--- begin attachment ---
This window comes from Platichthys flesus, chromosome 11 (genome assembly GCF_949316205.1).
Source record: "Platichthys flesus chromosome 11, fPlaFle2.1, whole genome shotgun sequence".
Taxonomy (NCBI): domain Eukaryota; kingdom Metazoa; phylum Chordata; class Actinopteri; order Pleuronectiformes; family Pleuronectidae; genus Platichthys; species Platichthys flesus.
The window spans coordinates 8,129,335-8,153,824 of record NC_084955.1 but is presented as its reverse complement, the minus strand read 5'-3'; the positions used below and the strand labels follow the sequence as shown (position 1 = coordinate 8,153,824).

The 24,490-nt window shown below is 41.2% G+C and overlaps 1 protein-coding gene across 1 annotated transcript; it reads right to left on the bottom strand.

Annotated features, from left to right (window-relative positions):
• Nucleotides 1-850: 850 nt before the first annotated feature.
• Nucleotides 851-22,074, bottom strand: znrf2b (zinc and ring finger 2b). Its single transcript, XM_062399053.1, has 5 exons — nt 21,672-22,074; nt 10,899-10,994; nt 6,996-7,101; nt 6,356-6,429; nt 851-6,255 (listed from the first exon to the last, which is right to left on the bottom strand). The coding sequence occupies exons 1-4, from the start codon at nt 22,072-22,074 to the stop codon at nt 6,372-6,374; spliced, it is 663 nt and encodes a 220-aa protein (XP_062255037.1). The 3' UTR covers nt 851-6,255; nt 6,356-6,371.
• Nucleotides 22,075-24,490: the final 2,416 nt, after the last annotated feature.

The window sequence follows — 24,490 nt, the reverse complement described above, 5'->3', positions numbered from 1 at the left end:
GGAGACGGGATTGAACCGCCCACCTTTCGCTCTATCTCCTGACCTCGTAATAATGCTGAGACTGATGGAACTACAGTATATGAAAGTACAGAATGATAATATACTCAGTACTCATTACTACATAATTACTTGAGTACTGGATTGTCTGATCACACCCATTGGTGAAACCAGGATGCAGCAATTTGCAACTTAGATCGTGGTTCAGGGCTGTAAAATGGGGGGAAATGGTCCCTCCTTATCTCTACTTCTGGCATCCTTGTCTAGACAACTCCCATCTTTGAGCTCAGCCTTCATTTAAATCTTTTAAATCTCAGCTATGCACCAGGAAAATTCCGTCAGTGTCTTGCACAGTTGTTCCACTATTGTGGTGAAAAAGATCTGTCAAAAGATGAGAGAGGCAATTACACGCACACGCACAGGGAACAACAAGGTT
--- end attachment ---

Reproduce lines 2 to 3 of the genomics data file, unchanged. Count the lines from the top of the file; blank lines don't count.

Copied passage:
Source record: "Platichthys flesus chromosome 11, fPlaFle2.1, whole genome shotgun sequence".
Taxonomy (NCBI): domain Eukaryota; kingdom Metazoa; phylum Chordata; class Actinopteri; order Pleuronectiformes; family Pleuronectidae; genus Platichthys; species Platichthys flesus.